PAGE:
You see this child: he is destined for the fall and the rising of many in Israel, destined to be a sign that is rejected – and a sword will pierce your own soul too – so that the secret thoughts of many may be laid bare.

Luke 2: 34, 35

Mary must have been feeling that sword as she stood in the crowd. Here, before her, is Jesus being rejected. The crowds that had welcomed him only days before were now baying for his blood. Mary knew that Jesus was here for a purpose. She must have realised that this was all part of his destiny. There is no mention of Mary screaming or making a fuss. She did not try to intervene. I wonder how I would react if my child was in that situation? Could I stand passively by and watch the torture and humiliation unfold?

I also wondered how Jesus felt when he saw his mother. He would see the pain in her face and he would know that, even though she was powerless to do anything, she was there for him. That’s what parents have to do. We have to be there, often powerless to help, just there as moral support. I suppose we all cause our parents worry and pain as we grow up. I’m sure I caused my mother a great deal of worry as I moved from one job to another and never applied for the job in the Post Office that she thought would bring me security. Through it all she was supportive in everything I did. That’s what I owe my children, my support and my acceptance of their decisions, even when I don’t understand the reasons.

Of course, when I think of this station I never consider the crowd. Who were these people who howled for his execution? Where were the supporters and the people he had helped? To put it bluntly, where would I have been if I had been in Jerusalem on that day? I like to think that I would have tried to help Jesus. If I look at my behaviour today I have to question that.

As a practicing Christian am I really following Jesus’ example? Do I behave like Jesus in my dealings with other people? How do I react when others attack the Church? Do I stand back and watch or do I speak up? Am I there for the stranger who is lost or in difficulty? How do I treat the people I don’t agree with? Am I happy to see them in difficulty or do I step forward and offer my help?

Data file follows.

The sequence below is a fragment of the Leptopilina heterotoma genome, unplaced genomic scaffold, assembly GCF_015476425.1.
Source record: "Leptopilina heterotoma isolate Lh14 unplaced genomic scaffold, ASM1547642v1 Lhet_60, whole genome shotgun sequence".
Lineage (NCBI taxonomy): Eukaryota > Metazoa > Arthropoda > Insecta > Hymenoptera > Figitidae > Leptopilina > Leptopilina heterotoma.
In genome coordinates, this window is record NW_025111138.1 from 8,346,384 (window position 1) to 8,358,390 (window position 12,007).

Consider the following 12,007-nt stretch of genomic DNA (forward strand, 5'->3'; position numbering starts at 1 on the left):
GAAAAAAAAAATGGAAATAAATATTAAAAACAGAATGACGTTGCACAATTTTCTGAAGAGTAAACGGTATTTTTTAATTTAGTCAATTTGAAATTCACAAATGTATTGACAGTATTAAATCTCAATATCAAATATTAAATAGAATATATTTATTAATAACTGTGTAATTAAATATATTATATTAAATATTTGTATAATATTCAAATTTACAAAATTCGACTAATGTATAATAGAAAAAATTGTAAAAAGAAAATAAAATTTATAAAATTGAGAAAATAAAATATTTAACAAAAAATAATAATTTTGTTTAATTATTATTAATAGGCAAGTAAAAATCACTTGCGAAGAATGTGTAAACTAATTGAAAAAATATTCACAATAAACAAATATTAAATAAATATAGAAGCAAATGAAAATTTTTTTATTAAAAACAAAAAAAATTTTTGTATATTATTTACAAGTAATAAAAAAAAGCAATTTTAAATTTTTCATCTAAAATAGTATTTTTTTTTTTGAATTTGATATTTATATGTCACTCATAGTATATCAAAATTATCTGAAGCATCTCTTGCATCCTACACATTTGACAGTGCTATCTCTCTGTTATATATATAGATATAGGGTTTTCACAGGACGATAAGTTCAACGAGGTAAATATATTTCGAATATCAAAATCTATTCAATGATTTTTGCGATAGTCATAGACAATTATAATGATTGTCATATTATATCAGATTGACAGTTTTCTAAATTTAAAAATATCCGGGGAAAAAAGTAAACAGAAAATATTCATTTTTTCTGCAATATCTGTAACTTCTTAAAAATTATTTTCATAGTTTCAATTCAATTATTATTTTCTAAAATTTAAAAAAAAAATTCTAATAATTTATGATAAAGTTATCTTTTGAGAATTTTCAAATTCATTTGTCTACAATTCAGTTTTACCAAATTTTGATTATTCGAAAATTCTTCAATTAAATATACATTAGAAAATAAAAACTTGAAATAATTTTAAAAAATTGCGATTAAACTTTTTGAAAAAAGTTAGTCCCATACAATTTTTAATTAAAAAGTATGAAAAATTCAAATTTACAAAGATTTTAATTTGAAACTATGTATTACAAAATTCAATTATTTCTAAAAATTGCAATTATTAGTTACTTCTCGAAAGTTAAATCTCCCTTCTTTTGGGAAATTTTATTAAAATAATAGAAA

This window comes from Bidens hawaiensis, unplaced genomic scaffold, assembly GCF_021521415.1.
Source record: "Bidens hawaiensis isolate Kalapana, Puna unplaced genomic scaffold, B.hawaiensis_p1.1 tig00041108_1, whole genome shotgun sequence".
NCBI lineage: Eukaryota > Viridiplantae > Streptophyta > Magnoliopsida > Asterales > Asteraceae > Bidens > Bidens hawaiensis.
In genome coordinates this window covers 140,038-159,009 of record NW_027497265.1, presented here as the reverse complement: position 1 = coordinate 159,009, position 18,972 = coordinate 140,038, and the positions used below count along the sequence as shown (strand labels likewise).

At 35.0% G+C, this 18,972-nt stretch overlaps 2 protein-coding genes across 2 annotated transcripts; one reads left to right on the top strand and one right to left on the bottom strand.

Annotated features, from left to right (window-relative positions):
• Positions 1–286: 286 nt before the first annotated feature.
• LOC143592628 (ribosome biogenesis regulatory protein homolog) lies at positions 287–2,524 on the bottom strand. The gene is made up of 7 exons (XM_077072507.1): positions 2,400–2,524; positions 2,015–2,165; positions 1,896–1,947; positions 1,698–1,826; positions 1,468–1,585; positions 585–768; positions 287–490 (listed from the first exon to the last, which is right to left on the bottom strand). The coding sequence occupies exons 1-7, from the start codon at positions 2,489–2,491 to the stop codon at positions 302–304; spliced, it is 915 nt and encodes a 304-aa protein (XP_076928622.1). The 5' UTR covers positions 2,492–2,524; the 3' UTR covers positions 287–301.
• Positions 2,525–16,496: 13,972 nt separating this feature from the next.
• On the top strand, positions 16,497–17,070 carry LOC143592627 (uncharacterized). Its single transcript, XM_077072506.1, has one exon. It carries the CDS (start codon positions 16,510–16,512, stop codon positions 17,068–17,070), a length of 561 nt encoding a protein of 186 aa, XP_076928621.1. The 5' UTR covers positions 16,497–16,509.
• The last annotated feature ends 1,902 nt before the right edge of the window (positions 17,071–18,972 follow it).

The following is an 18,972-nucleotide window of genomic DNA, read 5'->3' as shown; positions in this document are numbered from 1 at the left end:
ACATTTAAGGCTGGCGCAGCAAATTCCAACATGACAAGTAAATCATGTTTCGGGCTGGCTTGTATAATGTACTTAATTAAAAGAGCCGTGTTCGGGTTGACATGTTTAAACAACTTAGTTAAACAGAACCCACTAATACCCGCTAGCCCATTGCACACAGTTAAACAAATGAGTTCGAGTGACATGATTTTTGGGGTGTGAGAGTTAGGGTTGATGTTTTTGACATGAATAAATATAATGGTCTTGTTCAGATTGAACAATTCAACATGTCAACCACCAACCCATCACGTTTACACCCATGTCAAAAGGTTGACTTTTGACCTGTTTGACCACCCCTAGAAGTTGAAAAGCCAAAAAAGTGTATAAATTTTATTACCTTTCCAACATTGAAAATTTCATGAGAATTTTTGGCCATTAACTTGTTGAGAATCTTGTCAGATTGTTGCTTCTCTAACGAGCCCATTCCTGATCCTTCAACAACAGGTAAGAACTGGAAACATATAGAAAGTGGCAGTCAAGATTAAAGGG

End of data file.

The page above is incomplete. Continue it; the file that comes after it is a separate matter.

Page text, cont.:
I recently viewed a Youtube video of a member of the Orange Lodge arguing for a NO vote in the Independence referendum. The comments from other viewers accused him of being a bigot who was not worth listening to. Nobody was considering the points he made. He was condemned for who he was rather than what he was saying. I was ashamed of the treatment he got. Would Jesus have reacted in that way? It is easier to be part of the mob than to speak out for justice.

The school I taught in before I retired had just that as its motto. Speak out for justice. What better advice could a catholic school give to its pupils? How many of us follow that advice? Do I speak out for justice or am I happy to see someone get their comeuppance? I suppose I need to remind myself that I meet Jesus in everyone I encounter. Do I see Jesus in the eyes of a beggar on the street? Do I see Jesus in the face of the convict being led off to start a long sentence?

Am I able to see Jesus in the illegal immigrant being flown home in handcuffs? Can I imagine that Jesus is to be found behind the balaclava on the pro-Russian protestor in Ukraine? You might argue that these are hard questions. You would be right. How could I imagine that you could find Jesus in someone you oppose? Well, that’s what Jesus could do. Think of the times he was seen in the company of the lowest of the low, the people most despised in society. Jesus could see worth in the worst of people. I must learn to do the same.

I must face up to the possibility that on current performance I could be one of the crowd. Perhaps I would have joined in the shouting, afraid to speak out for the innocent man and too ready to seek approval from the powerful elite. Would I be willing to suffer the disapproval of my friends and neighbours by saying they were wrong?

This is very hard but Jesus never promised that following him would be easy. Mary followed him and was there for him even at the worst of times. I think we are called on to do the same. We must be there for Jesus in his suffering. Where will we find Jesus in his suffering? Look around. Wherever we see the rejected people we see Jesus rejected. Wherever we see the criminal, jailed for his crimes, we see Jesus suffering with him. The sick, the homeless and the lonely are all opportunities for me to step out of the crowd, stop howling for Jesus’ execution and become a follower, helping the Jesus I find in unexpected places.

Joseph McGrath